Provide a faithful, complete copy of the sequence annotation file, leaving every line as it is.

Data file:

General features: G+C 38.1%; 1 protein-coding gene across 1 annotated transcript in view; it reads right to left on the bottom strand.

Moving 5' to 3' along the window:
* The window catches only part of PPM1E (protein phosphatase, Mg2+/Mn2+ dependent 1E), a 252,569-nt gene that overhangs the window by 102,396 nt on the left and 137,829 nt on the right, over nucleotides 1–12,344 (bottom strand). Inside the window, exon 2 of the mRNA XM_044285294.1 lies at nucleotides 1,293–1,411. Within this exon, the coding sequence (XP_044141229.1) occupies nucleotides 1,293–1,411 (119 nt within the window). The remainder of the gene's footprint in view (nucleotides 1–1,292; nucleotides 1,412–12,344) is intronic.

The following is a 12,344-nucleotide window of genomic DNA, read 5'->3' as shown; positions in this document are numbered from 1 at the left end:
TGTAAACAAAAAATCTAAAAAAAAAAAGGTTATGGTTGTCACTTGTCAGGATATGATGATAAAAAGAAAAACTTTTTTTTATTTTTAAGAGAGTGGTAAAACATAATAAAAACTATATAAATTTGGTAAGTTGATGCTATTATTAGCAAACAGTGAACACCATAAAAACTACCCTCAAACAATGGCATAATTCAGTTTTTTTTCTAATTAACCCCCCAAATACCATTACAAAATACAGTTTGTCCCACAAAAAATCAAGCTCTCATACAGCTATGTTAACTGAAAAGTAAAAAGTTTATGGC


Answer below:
General features: G+C 38.1%; 1 protein-coding gene across 1 annotated transcript in view; it reads right to left on the bottom strand.

Moving 5' to 3' along the window:
* The window catches only part of PPM1E (protein phosphatase, Mg2+/Mn2+ dependent 1E), a 252,569-nt gene that overhangs the window by 102,396 nt on the left and 137,829 nt on the right, over nucleotides 1–12,344 (bottom strand). Inside the window, exon 2 of the mRNA XM_044285294.1 lies at nucleotides 1,293–1,411. Within this exon, the coding sequence (XP_044141229.1) occupies nucleotides 1,293–1,411 (119 nt within the window). The remainder of the gene's footprint in view (nucleotides 1–1,292; nucleotides 1,412–12,344) is intronic.

The following is a 12,344-nucleotide window of genomic DNA, read 5'->3' as shown; positions in this document are numbered from 1 at the left end:
TGTAAACAAAAAATCTAAAAAAAAAAAGGTTATGGTTGTCACTTGTCAGGATATGATGATAAAAAGAAAAACTTTTTTTTATTTTTAAGAGAGTGGTAAAACATAATAAAAACTATATAAATTTGGTAAGTTGATGCTATTATTAGCAAACAGTGAACACCATAAAAACTACCCTCAAACAATGGCATAATTCAGTTTTTTTTCTAATTAACCCCCCAAATACCATTACAAAATACAGTTTGTCCCACAAAAAATCAAGCTCTCATACAGCTATGTTAACTGAAAAGTAAAAAGTTTATGGC